P5 – PostureParrot

Group 7, Team Colonial

David, John, Horia

Project Summary

The PostureParrot helps users maintain good back posture while sitting.

Working Prototype Tasks

Task 1 (Easy): Putting the posture parrot on

At this point, the PostureParrot is connected to a USB port for power.  The user puts the connected device onto the top of their shoulder of choice.  The device will stick due to its adhesive underside.

Task 2 (Medium): Setting the default posture

The user should position himself so that he has good back posture.  Then he should press the top of the device.  This will set the default back posture.

Task 3 (Hard): Adjusting back posture based on device feedback

After the user has set a default back posture, the device will make a noise when the user deviates too far from it.  The user must correct their back posture back to the default to make the noise stop.

Choice of Tasks 

The goals of these three tasks are the same as in P4.  However, there are a few differences in how a user must accomplish these goals.  For example, in task 1 the user must put the device on differently due to its new design.  In task 2, the user now sets the default back posture through the button that covers the entire top of the device, a simpler design that prevents the user from having to open an application.  In task 3, the user still reacts to the feedback given by the device, but this time it is done through the sound given off by the PostureParrot, not a vibration.  In general, our adjustment of tasks was driven by the simplification of our product, which eliminated the need for a desktop application.

Revised Interface Design

As a result of P4, we made several changes to how the device is worn. We originally constructed a device that traveled the length of the spine and registered whether or not the user changed his or her posture through a change in flexible, resistive fabrics. One problem with this original design is that it could not accommodate users with extremely small or large back sizes, which we discovered during our paper prototype phase. Additionally, we found that our resistive fabrics were insufficient for creating our device, so we were left in a position that required us to entirely rethink our approach to the problem. Our revised, alternative solution uses an accelerometer to detect changes in posture, and rather than notifying users with a vibrating motor, we decided to notify them auditorily through a piezo buzzer, which requires significantly less weight. This device is placed on the user’s shoulder, rather than the user’s back, and thus accommodates for a wider range of user body types.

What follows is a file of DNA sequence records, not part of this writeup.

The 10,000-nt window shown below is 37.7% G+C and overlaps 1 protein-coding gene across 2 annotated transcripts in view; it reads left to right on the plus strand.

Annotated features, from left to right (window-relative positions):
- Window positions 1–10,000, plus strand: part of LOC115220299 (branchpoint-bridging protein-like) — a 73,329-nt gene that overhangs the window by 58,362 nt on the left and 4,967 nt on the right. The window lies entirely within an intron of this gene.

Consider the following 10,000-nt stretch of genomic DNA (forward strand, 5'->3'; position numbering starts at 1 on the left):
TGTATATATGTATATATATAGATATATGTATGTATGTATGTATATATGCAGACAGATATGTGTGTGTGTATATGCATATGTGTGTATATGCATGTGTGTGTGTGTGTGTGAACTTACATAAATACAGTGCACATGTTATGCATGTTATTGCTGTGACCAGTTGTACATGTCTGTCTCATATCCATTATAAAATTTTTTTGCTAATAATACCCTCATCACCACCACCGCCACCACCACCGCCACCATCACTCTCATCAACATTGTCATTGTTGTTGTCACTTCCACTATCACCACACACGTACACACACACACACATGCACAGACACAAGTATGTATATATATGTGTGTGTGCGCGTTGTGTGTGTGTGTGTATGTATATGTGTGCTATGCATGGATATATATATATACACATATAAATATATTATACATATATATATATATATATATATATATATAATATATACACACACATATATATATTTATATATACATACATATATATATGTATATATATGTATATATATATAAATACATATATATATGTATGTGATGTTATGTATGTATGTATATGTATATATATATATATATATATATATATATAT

Another alteration we made for our revised interface was to remove the data visualization GUI that displayed back posture deviance over time. Through our user tests, we found that plotting the deviance in posture over time and differentiating areas of the back were not contributing a great deal of useful information, and that the benefits of having the device beep was sufficient for notifying the user of poor posture. Through this simplification process, we lost a way for the user to set their default back posture; to account for this, we embedded a reset button in the device itself that provided the same functionality. Overall, these various changes allowed for a more simplified device that could accommodate a wider breadth of users.

IMG_20130422_222927.149 IMG_20130422_222950.566 IMG_20130422_223009.010 IMG_20130422_223026.616

Overview and Discussion

The implemented functionality is displayed in Video #1 below.  The user can attach the device to a shoulder of their choice, press the top of the device to set a default posture and then reap the benefits of automatic feedback during back posture deviations.  The user can always set a new default back posture by pressing the top of the device.  In Image #1 you can see the accelerometer and piezo sensor, providing posture input and sound output respectively.  In Image #4 you can see the final prototype, complete with colorful tape.  A “user” wears the PostureParrot of their choice in Image #5.

In order to make our prototype work, we needed to attach tape to the bottom of the device so that it would stick to the user’s shoulder.  Hopefully, this can be replaced with a more permanent solution in the future.  Additionally, we would like to make the PostureParrot a wireless product.  Currently, our battery options would more than double the weight of the device.  We’re going to have to do more research to find a good solution for power if we want to get rid of the need for a USB cable.

To connect the analog textile press button, we modeled some of our code off of a tutorial from plugandwear.com, where we purchased the button.  The code is posted below.

int softPot = 0; // this line selects the input pin a0 for the sensor
int ledPin = 13; // this line selects the pin 13 for the LED output
int tempPot = 0; // variable to store the value coming from the sensor

void setup() {
  // this line declares the ledPin as an OUTPUT:
  pinMode(ledPin, OUTPUT); 

void loop() {
  // read the value from the soft potentiometer
  tempPot = analogRead(softPot);   
  // it turns the LED on
  digitalWrite(ledPin, HIGH); 
  // stop the program for  milliseconds:
  // turn the LED off:       
  digitalWrite(ledPin, LOW);  
  // stop the program for for  milliseconds:


Video and Images

Video #1 (A video of a user completing all three tasks.  Listen carefully for PostureParrot feedback.)


Image #1

photo 1

Underlying circuitry, including an arduino, accelerometer, piezo sensor, textile analog pressure sensor and wiring.

Image #2

photo 2

Circuitry enclosed by elastic wrap and textile sensor.

Image #3

photo 3

Device wrapped in colorful electric tape.

Image #4

photo 4

PostureParrot on the left shoulder of a “user”.